Creature From the Deep2021-12-18T17:33:25-05:00

Introduction: Students can use their imaginations to good advantage in this activity, but they must get the facts right! For example, they can change one characteristic of an organism, such as increasing the size of a salp to 10 meters, but they need to include information about the normal size in the definition section.

You may wish to have students choose from only certain terms, such as sea floor features, or you can provide the entire list for students to choose from. Marine biology provides a rich source of creatures which can easily be modified for the purposes of a horror story.

Materials:

Reference materials: text books, glossaries of ocean terms, dictionaries

Examples of ocean horror stories (Jaws, 20,000 Leagues Under the Sea, The Abyss, Peter Benchley’s The Beast, the B-grade movie Leviathan, tabloid news stories of sea monsters)

Procedure:

1. Using maps, images, and definitions, introduce the features of the sea floor. Be sure students understand the scale and typical location of the features. If studying marine biology, use this activity after students are familiar with the marine environment and many types of marine organisms.

2. Distribute and read through the list of terms. Explain to students they will be writing a horror story, appropriately using at least 8 of the terms. They will also be required to include a list of correct definitions of the terms they use. If a feature is altered in the story, the correct information must be included in the definition section. They can use theme of a research expedition that gets into trouble or design their own plot.

3. Read an excerpt from an ocean-based horror story to set the mood, then have students brainstorm and outline ideas individually. After they have used the information resources to record the meaning of their terms, they should begin writing.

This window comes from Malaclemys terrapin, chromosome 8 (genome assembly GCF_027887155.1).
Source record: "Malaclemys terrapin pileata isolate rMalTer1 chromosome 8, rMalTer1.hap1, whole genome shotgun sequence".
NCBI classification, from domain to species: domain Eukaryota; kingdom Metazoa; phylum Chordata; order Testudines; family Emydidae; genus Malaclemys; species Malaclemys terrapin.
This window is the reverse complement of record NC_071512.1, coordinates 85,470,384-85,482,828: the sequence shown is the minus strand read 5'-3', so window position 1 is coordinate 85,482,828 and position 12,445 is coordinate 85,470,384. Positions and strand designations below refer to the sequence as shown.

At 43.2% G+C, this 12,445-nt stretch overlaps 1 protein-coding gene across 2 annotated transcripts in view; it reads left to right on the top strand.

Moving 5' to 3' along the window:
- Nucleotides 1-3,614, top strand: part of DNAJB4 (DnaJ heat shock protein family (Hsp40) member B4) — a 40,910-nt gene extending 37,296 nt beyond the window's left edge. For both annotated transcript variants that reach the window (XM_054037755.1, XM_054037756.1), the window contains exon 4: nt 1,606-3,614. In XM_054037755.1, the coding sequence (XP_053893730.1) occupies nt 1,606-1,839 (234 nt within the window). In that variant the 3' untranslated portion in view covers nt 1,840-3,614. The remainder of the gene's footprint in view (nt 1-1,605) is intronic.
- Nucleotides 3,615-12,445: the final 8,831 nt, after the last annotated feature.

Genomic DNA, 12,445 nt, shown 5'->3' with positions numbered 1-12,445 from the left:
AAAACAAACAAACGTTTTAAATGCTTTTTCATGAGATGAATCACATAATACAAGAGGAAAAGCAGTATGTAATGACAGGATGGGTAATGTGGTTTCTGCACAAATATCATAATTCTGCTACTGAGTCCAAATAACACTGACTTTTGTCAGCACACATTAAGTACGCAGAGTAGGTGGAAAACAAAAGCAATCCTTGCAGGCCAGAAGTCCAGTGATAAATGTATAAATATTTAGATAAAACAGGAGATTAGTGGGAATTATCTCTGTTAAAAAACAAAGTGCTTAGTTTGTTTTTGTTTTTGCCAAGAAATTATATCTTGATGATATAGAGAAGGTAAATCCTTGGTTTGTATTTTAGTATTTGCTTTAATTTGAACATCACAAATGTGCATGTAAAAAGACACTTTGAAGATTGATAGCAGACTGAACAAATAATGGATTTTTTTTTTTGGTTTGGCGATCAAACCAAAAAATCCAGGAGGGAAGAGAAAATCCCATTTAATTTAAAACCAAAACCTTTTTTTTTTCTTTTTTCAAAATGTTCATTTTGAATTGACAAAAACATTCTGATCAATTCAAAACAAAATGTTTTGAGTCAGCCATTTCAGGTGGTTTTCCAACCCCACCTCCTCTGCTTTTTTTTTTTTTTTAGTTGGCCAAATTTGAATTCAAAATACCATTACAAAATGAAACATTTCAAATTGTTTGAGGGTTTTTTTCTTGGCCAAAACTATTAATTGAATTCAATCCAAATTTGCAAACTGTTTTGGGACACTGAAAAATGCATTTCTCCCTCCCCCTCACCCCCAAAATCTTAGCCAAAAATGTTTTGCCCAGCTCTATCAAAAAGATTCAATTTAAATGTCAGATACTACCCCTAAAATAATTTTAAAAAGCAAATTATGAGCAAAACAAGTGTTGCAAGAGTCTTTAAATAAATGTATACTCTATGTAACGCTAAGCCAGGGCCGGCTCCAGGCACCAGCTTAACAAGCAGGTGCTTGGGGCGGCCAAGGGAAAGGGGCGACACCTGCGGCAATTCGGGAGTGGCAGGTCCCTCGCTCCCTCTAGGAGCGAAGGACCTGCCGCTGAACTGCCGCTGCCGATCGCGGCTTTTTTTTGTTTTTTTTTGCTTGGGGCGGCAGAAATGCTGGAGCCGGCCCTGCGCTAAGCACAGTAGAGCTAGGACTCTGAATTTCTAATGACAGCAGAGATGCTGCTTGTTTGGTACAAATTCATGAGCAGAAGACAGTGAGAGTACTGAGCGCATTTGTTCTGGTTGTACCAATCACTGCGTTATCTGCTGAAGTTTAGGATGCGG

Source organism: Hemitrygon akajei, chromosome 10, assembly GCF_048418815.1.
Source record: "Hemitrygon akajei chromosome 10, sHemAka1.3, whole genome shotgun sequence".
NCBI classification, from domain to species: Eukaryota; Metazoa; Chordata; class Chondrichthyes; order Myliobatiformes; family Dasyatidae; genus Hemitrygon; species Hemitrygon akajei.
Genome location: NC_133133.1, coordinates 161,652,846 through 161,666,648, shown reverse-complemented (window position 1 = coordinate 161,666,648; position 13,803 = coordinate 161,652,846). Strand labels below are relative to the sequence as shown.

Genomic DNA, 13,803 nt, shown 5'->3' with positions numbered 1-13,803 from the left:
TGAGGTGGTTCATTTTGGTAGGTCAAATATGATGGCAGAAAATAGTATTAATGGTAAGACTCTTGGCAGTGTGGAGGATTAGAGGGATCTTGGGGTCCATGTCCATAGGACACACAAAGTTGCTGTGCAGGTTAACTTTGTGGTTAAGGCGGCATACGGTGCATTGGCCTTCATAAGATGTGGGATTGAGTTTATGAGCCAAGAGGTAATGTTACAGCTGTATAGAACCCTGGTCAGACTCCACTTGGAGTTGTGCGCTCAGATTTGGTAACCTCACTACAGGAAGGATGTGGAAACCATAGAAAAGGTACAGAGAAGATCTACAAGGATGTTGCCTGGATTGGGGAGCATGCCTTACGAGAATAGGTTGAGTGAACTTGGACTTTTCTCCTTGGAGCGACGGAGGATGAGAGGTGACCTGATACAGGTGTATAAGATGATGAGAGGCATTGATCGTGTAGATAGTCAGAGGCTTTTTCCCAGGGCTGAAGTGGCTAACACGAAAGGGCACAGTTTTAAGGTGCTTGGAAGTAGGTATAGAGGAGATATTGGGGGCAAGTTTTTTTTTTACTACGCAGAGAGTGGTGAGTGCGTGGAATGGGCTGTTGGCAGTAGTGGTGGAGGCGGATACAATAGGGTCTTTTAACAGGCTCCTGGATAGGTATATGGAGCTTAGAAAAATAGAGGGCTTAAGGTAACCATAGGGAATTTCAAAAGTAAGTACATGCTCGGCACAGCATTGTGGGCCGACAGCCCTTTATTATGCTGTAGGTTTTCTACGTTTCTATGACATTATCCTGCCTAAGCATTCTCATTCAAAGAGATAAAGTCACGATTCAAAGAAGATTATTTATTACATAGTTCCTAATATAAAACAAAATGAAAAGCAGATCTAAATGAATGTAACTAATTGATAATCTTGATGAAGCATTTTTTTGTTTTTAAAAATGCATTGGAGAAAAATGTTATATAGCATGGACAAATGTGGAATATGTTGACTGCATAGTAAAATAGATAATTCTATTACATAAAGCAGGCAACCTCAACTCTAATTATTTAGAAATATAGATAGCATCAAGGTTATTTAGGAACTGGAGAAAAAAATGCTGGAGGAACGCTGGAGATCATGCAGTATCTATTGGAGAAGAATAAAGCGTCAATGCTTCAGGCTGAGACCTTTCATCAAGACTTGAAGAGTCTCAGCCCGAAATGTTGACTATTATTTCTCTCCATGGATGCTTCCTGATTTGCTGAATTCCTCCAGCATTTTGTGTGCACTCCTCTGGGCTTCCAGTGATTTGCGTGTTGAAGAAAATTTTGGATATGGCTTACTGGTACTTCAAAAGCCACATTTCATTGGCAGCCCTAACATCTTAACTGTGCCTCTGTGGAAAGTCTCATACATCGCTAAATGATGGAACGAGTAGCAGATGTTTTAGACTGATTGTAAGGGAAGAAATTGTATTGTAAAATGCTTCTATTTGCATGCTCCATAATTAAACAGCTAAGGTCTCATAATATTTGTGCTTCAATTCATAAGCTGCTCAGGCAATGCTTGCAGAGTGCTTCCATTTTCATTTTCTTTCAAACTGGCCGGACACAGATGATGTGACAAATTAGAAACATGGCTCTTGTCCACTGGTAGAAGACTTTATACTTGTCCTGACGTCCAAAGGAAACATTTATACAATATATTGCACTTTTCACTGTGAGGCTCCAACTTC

4. Encourage students to illustrate their stories when finished, either with a book jacket cover design or a text illustration.

5. Students may want to share their stories with the class, or have their stories read aloud anonymously.

Thermocline
Buoyancy
Surface Currents
Wave Height
Wave Base
Wave
Tsunamis
Tidal Range
Spit
Continental Shelf
Seamount
Mid-ocean Ridge
Barrier Reef
Bay Barrier
Plankton
Nekton
Diatoms
Amphipod
Ctenophore
Architeuthis
Nautilus
Carcharidon
Meter Tow
Neuston Net
Schooner

Hydrocast
Secchi Disk
Mate
Port
Stern
Galley
Yard Arm
Downhaul
Backstays
Pycnocline
Salinity
Density Currents
Wave Length
Crest
Shallow Water Wave
Spring Tide
Shore Zone
Barrier Island
Continental Slope
Rift Zone

Starboard
Helm
Head
Winch
Forestay
Scuppers

Oceanic Trench
Atoll
Lagoon
Phytoplankton
Benthos
Pteropod
Euphausiid
Nautilus
Carcharidon
Meter Tow
Neuston Net
Schooner
Starboard
Helm
Head
Winch
Forestay
Scuppers
Oceanic Trench
Atoll
Lagoon
Phytoplankton
Benthos
Pteropod
Euphausiid

Deep Water Wave
Seismic Sea Wave
Neap Tide
Rip Current
Ooze
Abyssal Plain
Bearing
Fringing Reef
Tombolo
Gravimeter
Zooplankton
Copepods
Salp
Dinoflagellate
Cuttlefish
Gravity Core
Shipek Grab
Steward
Brigantine
Bow
Hull
Berths
Sextant
Mainstay
Taffrail Log

Based on an idea by Julie Cunningham, SEA Experience, 1996 and Kristin Wyatt, Sea Experience, 1997

Copyright 1998-2008 by Sea Education Association, all rights reserved.
Compiled and edited by Pat Harcourt & Teri Stanley.

This project was supported, in part, by the National Science Foundation (Proposals # TEI-8652383, TPE-8955214, and ESI-925324), the Henry L. and Grace Doherty Foundation, the Donner Foundation and the Pew Charitable Trusts. Opinions, findings, conclusions or recommendations expressed are those of the authors and not necessarily of the Foundations.

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